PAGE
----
by Kimberly Roy, Manager Programs
There is a lot of discussion in the financial education world about the “latte factor.” This idea originated as a way to raise awareness about how small daily expenses add up to more significant amounts over time, e.g., a cup of coffee that costs $5 every day, five days a week, costs $1,300 over an entire year. If you invested that amount over 30 years, at 6 percent interest, you would have X saved for retirement.
Recently, the latte factor has been criticized for seeming to shame people about their daily habits, or to insinuate that someone who struggles financially would be well-off if only they gave up their daily coffee. The concept has been viewed as especially degrading to families struggling with real poverty issues. Critics of this approach say it implies that if people living in poverty did not smoke or eat fast food they would miraculously have enough money to overcome rising housing costs and move to upper-middle-class neighborhoods.
Rethinking the Latte Factor
Educators need to keep in mind the original intent of the latte factor concept. The lesson is meant to be an educational tool to empower students, not to shame them. Understanding how small expenses can add up to real savings over time encourages students to make mindful daily decisions and to see that that many of their financial goals are within their control.
If you want to teach the concepts behind the latte factor without the judgmental tone, review the HSFPP “Plugging Spending Leaks” lesson and consider teaching in collaboration with other foundational concepts that emphasize how the unique perspectives and values of individuals shape financial decision making:
1. Understanding Personal Money Values and Beliefs
Every person has different money values and beliefs that influence their financial decisions. Often consumers are unaware of how these values and beliefs impact not only their personal finances, but also their relationships with others. Becoming aware of underlying values and beliefs helps teens make more mindful, intentional financial choices and helps them to have more productive conversations with friends and family members who have different values and beliefs.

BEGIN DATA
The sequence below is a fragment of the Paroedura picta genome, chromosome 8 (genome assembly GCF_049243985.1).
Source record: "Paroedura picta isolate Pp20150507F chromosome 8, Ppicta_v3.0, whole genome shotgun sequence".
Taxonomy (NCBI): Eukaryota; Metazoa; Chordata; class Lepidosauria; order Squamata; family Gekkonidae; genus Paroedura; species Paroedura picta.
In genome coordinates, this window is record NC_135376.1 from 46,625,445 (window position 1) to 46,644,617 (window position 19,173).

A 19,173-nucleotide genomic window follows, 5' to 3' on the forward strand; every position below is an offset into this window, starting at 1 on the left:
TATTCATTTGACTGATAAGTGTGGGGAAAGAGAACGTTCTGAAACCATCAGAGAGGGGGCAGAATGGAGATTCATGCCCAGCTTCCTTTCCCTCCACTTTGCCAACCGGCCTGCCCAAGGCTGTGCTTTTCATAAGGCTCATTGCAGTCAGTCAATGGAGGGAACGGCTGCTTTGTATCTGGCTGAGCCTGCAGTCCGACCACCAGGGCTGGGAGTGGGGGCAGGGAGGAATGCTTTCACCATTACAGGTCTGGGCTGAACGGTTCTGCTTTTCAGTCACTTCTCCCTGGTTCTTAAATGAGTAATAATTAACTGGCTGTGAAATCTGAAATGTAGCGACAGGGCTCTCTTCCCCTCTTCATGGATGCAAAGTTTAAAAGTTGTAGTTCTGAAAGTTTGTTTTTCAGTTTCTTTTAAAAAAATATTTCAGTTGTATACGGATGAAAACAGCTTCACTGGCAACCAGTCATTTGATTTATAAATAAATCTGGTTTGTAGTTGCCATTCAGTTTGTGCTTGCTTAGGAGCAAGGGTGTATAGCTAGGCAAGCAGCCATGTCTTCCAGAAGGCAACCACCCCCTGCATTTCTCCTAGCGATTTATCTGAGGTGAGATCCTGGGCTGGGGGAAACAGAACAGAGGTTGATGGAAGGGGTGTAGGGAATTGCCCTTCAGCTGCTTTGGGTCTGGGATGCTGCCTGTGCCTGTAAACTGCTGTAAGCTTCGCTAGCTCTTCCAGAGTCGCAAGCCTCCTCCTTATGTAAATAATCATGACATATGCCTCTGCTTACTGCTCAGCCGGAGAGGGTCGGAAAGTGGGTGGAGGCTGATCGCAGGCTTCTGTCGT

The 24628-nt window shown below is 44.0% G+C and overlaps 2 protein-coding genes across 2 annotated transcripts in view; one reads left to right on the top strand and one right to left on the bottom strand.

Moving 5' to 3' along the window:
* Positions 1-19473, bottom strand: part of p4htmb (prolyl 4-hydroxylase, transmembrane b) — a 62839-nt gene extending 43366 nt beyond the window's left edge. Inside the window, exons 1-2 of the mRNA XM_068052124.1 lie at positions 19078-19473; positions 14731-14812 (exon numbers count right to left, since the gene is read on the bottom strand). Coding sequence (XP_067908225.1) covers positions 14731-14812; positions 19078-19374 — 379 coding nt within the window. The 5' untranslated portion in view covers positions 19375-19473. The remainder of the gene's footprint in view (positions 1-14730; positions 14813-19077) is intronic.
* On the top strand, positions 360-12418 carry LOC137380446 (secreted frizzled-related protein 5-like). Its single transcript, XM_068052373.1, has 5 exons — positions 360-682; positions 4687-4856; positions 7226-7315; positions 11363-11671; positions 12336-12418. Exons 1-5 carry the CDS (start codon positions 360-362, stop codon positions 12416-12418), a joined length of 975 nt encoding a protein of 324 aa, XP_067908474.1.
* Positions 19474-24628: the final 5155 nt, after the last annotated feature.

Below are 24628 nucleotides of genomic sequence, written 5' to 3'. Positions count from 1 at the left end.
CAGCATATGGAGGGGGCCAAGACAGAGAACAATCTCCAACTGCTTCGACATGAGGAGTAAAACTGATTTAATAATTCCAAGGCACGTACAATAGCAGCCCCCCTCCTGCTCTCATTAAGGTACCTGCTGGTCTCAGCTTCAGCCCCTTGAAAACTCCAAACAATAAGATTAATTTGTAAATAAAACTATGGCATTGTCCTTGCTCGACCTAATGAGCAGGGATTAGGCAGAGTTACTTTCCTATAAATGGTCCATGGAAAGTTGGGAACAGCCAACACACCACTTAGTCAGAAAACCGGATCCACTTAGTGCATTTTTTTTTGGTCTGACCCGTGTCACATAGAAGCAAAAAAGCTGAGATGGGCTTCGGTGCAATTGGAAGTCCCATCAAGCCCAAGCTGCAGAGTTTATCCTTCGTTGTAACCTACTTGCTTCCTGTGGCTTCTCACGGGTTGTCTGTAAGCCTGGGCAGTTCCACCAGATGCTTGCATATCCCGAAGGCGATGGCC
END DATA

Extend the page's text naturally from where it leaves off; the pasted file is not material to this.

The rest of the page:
Important Note: Certain values and beliefs should not be held up as examples of good or bad. We all have different money values and beliefs that may change and grow over time, but they are personal. This exercise is not to tell students what their values and beliefs should be, rather for them to understand what is driving their decisions and what matters to them.
2. Exploring Personal Financial Goals
Do your students dream of owning a car, going to prom, saving for the band trip to New York or buying a new cellphone? What are the short-term and long-term personal financial goals that your students dream of achieving? Learning how small amounts add up is more impactful when viewed through the lens of how that money saved can be used toward a goal that they value.
3. Opportunity Cost is Key
Opportunity cost should top your list of must-teach personal economic concepts. Students should be mindful of not just how much money they are spending on daily small purchases, but what else they could purchase with the same amount of funds. Have them compare what they are purchasing currently versus what they could purchase. At the core, opportunity cost simply states, “if A, then not B.” If you buy your daily coffee, then you will not have that same money to spend on your goal to rent a limo for prom. What is more important to you? The key is not to tell students what their decision should be, but to enlighten them that they are making these decisions every day.